René Descartes (1596-1650), the father of modern philosophy, promoted a dualism system in which physical occurrences are deterministic but human activities have the freedom of indifference since the soul is not material. Descartes believed that human activities should be unrestricted, and that a free agent should be able to select among a variety of uncertain options. However, the theodicy of Descartes has the same difficulties as traditional Christian theodicy, such as combining human freedom with divine foreknowledge and predestination, which is difficult to resolve. Because the will is such a powerful instrument, it is the principal factor by which we bear God’s likeness and image.

Then, Immanuel Kant (1724-1804) underlined that the concept of fate should not be limited to the life of a single person. Kant’s philosophy is distinctive in that it is the only one in which fate and destiny principles determine a goal rather than how that goal is accomplished. A man’s actions will always be dictated by his own logic. Even though Kant is a stronger supporter of crucial components of Christian Orthodoxy than the traditional interpretation has been willing to accept, one must overcome the practically unavoidable urge to seek support for even more. Kant could improve on the notion of grace, but there are no practical routes to freedom across the Kantian territory.

Having applied all fundamental philosophical concepts to look for the appropriate answer himself about where humans’ original evil was from, Dostoevsky perfectly encountered the severe failure since he could not only know what saved humans’ evils during many lives. Dostoevsky argued that man can tread the path of truth through the darkness and horrors of separation and tragedy to ultimate freedom. Limiting or even eliminating human liberty would definitely make this long journey through virtue and evil much easier and faster (Berdyaev, 72-73). That is why Dostoevsky assumed Raskolnikov’s murder was a result of his “daring to kill the principle” to get rid of his destiny and achieve freedom. However, what appeared to be Raskolnikov’s fate being predetermined which led to his crime was Dostoevsky’s drawback.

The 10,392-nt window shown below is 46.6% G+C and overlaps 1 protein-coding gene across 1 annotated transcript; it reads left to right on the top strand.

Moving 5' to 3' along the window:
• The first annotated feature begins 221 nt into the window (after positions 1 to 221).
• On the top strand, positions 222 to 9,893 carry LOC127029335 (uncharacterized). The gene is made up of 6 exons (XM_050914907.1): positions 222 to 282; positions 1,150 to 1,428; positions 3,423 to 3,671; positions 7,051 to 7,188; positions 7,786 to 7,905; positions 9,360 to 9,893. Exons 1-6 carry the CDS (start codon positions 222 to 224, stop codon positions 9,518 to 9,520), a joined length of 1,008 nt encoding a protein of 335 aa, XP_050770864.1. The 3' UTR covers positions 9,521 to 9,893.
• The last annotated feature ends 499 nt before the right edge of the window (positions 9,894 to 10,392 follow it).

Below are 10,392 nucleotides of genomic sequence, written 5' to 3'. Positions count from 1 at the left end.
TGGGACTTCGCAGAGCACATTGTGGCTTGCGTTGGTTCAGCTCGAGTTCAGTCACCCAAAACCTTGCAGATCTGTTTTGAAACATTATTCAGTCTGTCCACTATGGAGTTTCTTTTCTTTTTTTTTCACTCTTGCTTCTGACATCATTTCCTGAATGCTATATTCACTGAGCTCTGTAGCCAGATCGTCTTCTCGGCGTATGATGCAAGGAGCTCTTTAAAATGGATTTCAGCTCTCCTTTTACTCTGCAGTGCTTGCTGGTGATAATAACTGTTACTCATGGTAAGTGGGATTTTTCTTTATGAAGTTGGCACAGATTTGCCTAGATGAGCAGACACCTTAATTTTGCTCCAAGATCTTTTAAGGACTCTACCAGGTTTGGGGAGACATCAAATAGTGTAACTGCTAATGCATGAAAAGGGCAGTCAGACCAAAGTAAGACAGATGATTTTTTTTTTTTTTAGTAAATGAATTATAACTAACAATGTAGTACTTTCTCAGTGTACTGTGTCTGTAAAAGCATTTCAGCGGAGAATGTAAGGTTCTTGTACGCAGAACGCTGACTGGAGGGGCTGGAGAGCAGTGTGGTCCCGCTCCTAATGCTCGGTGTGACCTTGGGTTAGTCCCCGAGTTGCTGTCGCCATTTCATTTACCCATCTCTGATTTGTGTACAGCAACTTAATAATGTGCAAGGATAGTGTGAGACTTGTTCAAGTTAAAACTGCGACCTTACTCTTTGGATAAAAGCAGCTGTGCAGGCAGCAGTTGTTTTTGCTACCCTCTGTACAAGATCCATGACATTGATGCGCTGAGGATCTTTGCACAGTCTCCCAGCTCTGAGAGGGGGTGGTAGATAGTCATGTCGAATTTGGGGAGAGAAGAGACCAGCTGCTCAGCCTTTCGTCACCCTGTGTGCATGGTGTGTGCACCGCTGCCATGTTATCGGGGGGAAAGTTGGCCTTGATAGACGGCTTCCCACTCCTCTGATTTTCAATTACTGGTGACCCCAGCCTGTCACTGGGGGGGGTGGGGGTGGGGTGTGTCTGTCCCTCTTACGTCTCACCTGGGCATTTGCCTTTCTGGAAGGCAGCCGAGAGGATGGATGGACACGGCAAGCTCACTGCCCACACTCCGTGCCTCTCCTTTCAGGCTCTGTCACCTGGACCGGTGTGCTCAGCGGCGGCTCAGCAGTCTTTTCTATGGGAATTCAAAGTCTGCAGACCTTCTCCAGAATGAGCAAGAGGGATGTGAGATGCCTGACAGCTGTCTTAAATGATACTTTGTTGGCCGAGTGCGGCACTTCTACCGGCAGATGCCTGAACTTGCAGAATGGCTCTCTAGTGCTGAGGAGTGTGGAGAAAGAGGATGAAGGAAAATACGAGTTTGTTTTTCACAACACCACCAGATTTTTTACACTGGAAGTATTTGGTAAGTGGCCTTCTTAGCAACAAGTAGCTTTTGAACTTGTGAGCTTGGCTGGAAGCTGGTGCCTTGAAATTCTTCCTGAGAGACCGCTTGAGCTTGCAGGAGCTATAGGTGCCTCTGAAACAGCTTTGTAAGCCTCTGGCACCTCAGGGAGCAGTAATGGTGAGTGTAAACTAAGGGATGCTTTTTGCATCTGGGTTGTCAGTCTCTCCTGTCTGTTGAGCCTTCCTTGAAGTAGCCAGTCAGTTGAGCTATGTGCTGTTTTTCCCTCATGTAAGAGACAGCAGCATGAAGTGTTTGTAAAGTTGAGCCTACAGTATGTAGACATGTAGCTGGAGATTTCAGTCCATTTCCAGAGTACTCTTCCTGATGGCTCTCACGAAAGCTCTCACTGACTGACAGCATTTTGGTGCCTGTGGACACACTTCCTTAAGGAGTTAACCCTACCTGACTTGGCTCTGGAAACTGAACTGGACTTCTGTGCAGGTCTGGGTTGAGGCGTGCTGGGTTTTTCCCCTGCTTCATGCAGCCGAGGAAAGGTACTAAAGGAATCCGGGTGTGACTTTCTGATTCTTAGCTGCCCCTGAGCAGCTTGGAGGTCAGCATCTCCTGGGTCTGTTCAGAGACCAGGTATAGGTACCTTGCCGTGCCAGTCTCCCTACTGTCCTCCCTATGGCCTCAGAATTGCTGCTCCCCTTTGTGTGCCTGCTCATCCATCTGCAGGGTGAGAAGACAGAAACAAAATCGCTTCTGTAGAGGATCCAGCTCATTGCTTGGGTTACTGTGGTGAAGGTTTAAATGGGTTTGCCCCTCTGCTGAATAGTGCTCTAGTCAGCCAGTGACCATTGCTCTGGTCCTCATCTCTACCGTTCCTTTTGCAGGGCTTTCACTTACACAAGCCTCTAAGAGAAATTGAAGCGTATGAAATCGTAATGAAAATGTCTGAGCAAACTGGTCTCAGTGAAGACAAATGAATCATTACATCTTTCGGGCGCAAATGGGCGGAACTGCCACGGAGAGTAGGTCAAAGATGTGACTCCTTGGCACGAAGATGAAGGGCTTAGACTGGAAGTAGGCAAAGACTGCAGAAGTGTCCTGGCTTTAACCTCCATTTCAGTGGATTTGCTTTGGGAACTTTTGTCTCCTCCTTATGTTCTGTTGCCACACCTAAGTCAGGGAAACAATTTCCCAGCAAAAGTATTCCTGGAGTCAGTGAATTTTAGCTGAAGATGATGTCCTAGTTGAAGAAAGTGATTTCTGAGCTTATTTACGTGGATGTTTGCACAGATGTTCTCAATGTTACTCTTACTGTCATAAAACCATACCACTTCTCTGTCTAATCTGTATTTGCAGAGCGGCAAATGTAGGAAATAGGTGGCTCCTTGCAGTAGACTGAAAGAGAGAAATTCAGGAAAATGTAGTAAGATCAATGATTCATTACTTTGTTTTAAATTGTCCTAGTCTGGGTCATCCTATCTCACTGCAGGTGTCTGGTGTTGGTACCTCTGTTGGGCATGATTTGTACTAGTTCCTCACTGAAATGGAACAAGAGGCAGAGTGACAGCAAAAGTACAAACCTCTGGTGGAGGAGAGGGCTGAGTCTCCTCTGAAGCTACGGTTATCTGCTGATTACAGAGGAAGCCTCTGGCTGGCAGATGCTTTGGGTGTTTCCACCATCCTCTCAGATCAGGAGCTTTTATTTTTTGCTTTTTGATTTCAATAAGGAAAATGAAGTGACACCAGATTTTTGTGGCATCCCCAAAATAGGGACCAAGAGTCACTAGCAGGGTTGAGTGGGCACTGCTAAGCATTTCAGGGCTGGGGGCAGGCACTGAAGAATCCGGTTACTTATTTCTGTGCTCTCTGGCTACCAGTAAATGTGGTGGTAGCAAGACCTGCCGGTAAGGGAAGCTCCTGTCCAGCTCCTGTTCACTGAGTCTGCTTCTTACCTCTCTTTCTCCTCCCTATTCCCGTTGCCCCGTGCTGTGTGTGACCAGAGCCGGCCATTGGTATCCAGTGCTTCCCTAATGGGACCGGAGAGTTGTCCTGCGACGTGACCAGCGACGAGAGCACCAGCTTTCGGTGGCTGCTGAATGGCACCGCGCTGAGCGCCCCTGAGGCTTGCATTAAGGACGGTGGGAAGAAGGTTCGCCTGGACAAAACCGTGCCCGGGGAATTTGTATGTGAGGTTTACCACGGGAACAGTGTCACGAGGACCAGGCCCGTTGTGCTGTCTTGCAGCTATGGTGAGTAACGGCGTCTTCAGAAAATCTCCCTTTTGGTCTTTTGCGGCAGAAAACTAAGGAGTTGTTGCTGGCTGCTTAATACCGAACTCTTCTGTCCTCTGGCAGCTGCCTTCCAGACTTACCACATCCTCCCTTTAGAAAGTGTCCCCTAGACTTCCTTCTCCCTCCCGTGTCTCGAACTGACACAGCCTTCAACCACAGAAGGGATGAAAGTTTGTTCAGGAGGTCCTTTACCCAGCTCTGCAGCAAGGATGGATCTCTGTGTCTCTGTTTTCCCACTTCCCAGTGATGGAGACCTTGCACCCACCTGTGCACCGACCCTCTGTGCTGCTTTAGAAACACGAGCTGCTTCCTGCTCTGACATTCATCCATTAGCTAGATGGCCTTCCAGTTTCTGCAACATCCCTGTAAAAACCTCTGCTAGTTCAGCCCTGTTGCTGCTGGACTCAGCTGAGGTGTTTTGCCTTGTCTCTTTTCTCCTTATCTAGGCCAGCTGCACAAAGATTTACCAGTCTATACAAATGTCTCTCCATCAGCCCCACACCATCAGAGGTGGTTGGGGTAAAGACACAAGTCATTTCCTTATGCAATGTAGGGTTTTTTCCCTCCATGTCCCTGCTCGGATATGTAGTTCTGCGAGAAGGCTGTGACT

The Buddhist concept of karma could help Dostoevsky overcome his constraints. The Sanskrit words karma (Pāli: kamma) and karmaphala (karma-results) are key Buddhist principles that explain how purposeful actions keep people bound to the reincarnation cycle (Pāli/Sanskrit: saṃsāra). In Buddhist moral philosophy, karma not only provides the primary motivator for leading a virtuous life but serves as the predominant explanation for the presence of evil.

Karma, literally “action” refers to actions motivated by desire, a deed done consciously in previous and current lifetimes through one’s own body, speech, or thoughts (Bodhi, p. 963). A wholesome karma produces positive consequences, whereas an unwholesome karma generates negative results. To identify the current circumstances of one person’s life, several karma units may collaborate. At the point of death, the unexhausted units of karma move on to a new existence with one’s awareness. It is the karma that allows a person to go through the rebirth cycle. No new karma is formed when man achieves the cessation of defilements and rounds of suffering (Sanskrit: nirvāṇa; Pāli: nibbāna) through meditation practice. However, the impacts of earlier karma may have to be endured.

Karma was mentioned numerous times in the preachings of the Buddha. Once, when was requested what reasons and conditions determine human beings’ lives as inferior and superior; short-lived and long-lived, sick and healthy, ugly and handsome, insignificant and influential, poor and rich, low-born and high-born, stupid and wise, the Buddha emphatically answered that is their karma. The Buddha went on to say that “beings are owners of their actions, heirs of their actions; they originate from their actions, are bound to their actions, have their actions as their refuge. It is kamma that distinguishes beings as inferior and superior” (Nanāmoli, p. 1053).